Russia donated three battalion sets of S-300PM air defense systems to Syria. Each battalion headquarter has an acquisition radar and a command post. There are two companies (batteries) to a battalion. Typically each company has a fire direction radar and a fire control vehicle. There are four missile launchers in a company with four missile canisters each. Two additional vehicles carry spare ammunition and have cranes to reload the launchers. Each battalion will receive 100 missiles, enough to fight off several waves of attacks. The spares can be transported on normal truck trailers. The system is very flexible. Additional launchers can be added to a company and radar information can be shared.
The systems are relatively modern and still widely used within Russia's own air defense. The systems Syria received are used ones from Russian battalions which recently upgraded to the new S-400 systems. They were refurbished before being delivered to Syria. The S-300PM systems are mounted on wheel based vehicles. They arrived by air transport (vid) from Russia. To protect the long-range S-300 air defenses each company will likely be accompanied by a Pantsyr-S1 short range air defense systems. In addition to the air defense systems Syria also received Karsukha-4 electronic warfare systems which allow to detect and jam enemy radio traffic and radar.
One of the battalions will likely stay in Latakia governorate and reinforce the Russian air defense already stationed there. Another battalion will protect Damascus. The third battalion is a bit of a wild card. It could either stay in west Syria near Homs to reinforce the other units or move east to Palmyra or even to Deir Ezzor to give the U.S. contingent there some thought.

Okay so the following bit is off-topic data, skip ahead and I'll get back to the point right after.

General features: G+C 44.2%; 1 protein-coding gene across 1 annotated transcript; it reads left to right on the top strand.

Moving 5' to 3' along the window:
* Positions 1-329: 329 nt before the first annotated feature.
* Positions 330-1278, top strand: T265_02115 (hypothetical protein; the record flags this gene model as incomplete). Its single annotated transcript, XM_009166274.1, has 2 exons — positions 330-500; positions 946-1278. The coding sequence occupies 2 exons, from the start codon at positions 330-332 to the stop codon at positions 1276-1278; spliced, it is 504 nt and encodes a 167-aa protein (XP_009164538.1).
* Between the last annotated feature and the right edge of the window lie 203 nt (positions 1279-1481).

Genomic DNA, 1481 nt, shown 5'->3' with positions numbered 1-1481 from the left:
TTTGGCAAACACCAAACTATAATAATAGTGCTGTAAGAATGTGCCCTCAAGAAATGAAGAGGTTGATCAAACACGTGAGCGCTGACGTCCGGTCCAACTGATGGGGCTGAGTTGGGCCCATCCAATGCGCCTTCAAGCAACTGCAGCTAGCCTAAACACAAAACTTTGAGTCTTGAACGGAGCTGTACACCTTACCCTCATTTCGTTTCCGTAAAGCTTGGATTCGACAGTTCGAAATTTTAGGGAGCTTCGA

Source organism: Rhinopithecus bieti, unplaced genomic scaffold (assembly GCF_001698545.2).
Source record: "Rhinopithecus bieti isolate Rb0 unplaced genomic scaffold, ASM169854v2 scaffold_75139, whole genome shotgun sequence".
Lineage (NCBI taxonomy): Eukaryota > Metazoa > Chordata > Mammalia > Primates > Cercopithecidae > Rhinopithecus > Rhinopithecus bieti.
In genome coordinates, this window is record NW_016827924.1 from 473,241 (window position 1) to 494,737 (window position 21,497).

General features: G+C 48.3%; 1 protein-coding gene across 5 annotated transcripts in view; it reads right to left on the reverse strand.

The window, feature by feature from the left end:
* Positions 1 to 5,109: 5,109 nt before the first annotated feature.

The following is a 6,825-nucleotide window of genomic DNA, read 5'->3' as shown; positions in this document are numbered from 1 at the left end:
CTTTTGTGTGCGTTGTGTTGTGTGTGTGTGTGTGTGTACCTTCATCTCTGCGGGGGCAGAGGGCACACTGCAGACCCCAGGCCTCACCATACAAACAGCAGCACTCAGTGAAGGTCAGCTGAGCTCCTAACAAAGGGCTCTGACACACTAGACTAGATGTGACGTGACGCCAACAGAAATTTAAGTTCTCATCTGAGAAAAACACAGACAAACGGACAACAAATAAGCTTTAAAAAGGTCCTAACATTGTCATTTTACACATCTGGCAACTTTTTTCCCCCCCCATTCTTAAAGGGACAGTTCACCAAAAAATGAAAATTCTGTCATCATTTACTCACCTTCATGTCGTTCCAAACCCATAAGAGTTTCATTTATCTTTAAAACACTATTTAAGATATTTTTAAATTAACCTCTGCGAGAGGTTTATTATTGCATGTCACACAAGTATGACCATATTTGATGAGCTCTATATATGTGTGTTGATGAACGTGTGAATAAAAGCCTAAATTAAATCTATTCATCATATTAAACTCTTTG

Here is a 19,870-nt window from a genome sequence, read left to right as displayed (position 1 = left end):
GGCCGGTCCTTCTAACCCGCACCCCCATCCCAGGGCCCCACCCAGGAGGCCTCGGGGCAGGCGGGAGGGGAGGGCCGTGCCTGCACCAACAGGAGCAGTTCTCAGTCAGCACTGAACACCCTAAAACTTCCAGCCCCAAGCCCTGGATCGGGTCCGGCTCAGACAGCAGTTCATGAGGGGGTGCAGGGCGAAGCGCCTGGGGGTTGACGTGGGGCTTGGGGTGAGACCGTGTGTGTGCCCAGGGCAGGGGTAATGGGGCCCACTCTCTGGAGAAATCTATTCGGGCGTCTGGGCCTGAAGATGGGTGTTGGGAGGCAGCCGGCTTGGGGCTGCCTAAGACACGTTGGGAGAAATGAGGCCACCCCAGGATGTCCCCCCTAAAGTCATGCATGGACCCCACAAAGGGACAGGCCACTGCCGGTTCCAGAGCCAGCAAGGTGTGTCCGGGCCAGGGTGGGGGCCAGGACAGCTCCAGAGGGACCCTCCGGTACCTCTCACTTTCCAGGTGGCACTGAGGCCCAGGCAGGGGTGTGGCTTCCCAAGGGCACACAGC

The newly positioned 96 ready-to-launch S-300 missiles will make it difficult for Israel to continue its attacks on Syria. Israel would love to to do so but the only way it might be able to continue its attacks is by flying its jets very low over Lebanon to be covered by the mountain range towards Syria. They would then have to 'pop-up' to fire their missiles into Syria but there is no guarantee that the firing jets would survive. Flying low over Lebanon also entails the risk of a surprise meeting with one of Hezbullah's short range air defense missiles.
The Syrian president Bashar al Assad just issued a decree that grants amnesty to those who deserted the army or ran away from serving their conscription time. If the deserters and draft dodgers turn themselves in within the next six month to fulfill their service they will escape all punishment.
The Gulf Arabs, except Qatar which is allied with Turkey, have given up on removing President Assad and are making nice:
In one of the more surprising developments amid a flurry of diplomatic meetings surrounding the U.N. General Assembly, Bahraini Foreign Minister Khalid bin Ahmad al-Khalifa was seen greeting Syrian Foreign Minister Walid al-Muallem with hugs and kisses at a pan-Arab meeting last week. Bahrain, a close ally of Saudi Arabia, has been a vocal critic of Assad and other regional allies of Iran, but the top diplomat said: "the Syrian government is the ruler in Syria and we work with countries even if we disagree with them."
Days later, Assad conducted his first interview with an Arabian Peninsula newspaper since 2011, telling Kuwait's Al-Shahed that he had reached a "major understanding" with a number of Arab states and that "Western and Arab delegations have already begun to come to Syria to arrange their return, whether diplomatic, economic or industrial."
This change in the Arab rulers sentiment might well influence the U.S. position in Syria.
Posted by b on October 9, 2018